What’s Wrong with the Employer’s Offer

| 21/08/2017

August 21, 2017

Dear Faculty Members:

As you may already know, on August 8, the College Employer Council, which represents all 24 of Ontario’s colleges in bargaining, made a settlement offer to cut short the current round of collective bargaining for partial-load and full-time faculty.

This premature offer ignores all faculty proposals to address fairness and quality in Ontario’s college system—proposals that were democratically developed and voted on by faculty in meetings across the province. Significant deficiencies in their offer included:

•    A proposed wage increase that is less than the projected rate of inflation, less than what was offered to support staff, and puts us further behind in relation to our comparator groups (high school teachers on the low end, and university teachers on the upper end).

•    A 4-year extension of the “Article 2 moratorium,” which strips away the union’s right to fight for desperately needed full-time jobs.

•    A so-called “revenue neutral” clause designed to prevent the colleges from having to spend any new money to meet their legal obligations to treat contract faculty fairly under the province’s upcoming Bill 148 “Fair Workplaces, Better Jobs Act.” And,

•    The employer’s proposal does not address any faculty issues.

In addition, if the employer believes this is the best offer they can make to college faculty, they have the opportunity to do so through a final offer vote as outlined in the Colleges Collective Bargaining Act.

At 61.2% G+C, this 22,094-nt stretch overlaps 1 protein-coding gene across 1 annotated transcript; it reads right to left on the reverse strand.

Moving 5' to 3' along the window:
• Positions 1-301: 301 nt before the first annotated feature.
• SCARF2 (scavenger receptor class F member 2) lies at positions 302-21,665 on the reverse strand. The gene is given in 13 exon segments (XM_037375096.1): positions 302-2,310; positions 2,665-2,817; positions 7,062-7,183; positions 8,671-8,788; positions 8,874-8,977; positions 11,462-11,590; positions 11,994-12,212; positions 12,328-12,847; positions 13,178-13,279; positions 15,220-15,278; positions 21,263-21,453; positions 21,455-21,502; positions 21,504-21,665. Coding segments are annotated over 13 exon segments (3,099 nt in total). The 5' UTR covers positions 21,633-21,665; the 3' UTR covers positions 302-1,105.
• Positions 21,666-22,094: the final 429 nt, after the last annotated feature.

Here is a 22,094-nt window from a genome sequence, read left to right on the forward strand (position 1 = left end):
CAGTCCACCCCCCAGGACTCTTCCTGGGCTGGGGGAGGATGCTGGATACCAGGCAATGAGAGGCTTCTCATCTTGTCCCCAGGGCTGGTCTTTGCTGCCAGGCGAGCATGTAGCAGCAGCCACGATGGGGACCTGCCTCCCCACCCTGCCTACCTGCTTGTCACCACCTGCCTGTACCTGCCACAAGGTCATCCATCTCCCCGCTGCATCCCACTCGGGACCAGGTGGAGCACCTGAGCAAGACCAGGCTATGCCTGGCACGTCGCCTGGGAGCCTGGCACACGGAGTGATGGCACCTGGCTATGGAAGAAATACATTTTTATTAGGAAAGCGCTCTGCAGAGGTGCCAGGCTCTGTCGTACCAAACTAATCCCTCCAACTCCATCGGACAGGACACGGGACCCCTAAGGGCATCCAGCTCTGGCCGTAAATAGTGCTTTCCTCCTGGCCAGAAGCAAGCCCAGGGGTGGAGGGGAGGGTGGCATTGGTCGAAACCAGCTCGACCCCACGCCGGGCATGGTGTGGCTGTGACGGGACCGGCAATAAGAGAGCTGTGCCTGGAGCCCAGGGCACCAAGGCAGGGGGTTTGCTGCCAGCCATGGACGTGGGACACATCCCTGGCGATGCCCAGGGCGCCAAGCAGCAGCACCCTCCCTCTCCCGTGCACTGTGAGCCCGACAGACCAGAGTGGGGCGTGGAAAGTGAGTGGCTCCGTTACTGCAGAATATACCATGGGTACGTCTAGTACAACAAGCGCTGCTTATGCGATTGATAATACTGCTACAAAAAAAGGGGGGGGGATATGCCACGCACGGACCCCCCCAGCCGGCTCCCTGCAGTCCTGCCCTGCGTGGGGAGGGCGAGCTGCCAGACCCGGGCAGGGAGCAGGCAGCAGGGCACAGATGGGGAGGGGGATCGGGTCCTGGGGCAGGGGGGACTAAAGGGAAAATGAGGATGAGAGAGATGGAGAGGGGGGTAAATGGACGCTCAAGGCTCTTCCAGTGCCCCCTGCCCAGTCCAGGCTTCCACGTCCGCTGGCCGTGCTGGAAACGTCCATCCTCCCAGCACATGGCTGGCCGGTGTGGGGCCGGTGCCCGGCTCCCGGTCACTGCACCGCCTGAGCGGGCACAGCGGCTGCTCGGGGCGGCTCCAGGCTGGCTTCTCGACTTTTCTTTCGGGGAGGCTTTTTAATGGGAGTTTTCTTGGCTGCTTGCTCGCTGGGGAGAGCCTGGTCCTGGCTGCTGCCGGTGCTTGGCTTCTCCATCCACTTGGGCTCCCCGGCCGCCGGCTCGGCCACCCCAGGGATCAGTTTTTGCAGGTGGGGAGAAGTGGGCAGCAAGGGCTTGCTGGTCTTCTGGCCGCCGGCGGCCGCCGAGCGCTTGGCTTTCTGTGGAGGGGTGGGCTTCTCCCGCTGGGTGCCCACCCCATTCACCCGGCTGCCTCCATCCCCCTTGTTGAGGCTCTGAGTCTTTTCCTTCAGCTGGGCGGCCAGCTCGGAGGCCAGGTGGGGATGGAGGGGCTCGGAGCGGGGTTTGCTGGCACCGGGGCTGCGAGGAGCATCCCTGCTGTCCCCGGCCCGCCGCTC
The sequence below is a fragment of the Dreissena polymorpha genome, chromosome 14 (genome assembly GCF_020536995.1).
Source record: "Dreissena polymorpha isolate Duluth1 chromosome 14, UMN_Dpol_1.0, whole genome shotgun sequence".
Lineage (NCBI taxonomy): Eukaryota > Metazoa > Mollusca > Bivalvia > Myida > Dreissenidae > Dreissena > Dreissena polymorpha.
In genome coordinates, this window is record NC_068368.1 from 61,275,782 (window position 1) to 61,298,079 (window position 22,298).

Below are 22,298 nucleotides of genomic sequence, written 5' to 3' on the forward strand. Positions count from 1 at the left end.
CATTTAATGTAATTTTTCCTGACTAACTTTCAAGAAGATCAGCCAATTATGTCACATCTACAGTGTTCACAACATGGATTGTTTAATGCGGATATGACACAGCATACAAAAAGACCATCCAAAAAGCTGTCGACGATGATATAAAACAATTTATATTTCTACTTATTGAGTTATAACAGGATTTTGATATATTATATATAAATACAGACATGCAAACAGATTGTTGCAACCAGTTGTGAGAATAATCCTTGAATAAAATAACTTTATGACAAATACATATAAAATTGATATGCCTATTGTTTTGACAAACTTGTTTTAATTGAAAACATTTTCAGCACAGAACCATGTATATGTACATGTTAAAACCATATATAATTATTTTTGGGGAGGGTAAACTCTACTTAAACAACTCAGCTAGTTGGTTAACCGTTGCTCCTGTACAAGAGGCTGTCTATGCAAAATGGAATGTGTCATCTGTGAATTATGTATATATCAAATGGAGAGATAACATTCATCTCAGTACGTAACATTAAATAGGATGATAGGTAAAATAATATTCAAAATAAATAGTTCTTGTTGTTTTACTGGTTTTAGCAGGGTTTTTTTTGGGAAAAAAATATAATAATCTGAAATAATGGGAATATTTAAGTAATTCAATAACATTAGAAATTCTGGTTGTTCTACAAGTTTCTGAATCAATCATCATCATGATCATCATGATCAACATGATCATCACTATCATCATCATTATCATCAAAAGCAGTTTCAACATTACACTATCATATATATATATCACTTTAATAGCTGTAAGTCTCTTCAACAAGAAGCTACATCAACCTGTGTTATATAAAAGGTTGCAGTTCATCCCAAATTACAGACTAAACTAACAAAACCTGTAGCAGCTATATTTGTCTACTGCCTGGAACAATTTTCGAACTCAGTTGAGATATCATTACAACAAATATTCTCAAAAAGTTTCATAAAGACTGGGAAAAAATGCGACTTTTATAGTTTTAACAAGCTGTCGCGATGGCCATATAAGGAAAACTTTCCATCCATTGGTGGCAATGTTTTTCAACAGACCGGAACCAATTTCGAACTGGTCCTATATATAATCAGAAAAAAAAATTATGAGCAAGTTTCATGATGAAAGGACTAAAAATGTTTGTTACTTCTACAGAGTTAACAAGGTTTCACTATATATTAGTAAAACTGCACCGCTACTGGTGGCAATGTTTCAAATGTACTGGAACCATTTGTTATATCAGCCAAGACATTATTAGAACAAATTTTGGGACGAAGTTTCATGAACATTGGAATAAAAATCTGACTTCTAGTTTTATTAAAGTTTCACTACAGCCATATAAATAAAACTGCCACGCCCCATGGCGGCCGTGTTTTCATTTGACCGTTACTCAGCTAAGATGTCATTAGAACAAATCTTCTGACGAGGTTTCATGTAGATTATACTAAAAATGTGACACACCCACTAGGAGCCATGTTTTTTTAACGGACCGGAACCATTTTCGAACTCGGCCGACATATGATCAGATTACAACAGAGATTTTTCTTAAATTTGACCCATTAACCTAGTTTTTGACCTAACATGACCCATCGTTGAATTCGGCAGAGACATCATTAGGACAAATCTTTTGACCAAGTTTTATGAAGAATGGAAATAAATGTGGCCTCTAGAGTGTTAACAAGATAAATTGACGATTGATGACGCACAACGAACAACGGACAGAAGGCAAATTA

Following extensive consultation with and the full support of all local presidents and our provincial Bargaining Advisory Committee, our Bargaining Team will present a comprehensive response this week to address the significant issues you have brought forward as demands.

Management claims that the system is working and stable.  We know, however, that the status quo is not working. Our system is facing a staffing crisis: contract faculty now make up 70% of all faculty and work under extremely inequitable conditions. Librarians and counsellors lack the protections of a workload formula.  Our workloads are exploding with new online technologies and the stress of holding departments together without enough full-time members. Managers are increasingly exercising their authority to take academic decisions out of the hands of faculty—the real experts—with no checks and balances. And without intellectual property protection, more and more colleges are taking our course materials and licensing them to private career colleges—literally selling our jobs out from under us. These are the real issues that must be addressed at the table.  For faculty, this round is about quality and fairness.  It’s about building the colleges our students need.

Bargaining will continue through September; however, on September 14, we will be asking you to support our team’s call to authorize a strike mandate. By no means does a strike mandate vote mean there will be a strike. A strong strike mandate will tell the College Employer Council that it’s time to get back to the negotiations table and start talking about what Ontario’s colleges need.

In solidarity,

Jonathan

Prof. Jonathan Singer, SELS
Your Local 560 President

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Category: CAAT-A, Negotiations, OPSEU560, Strike

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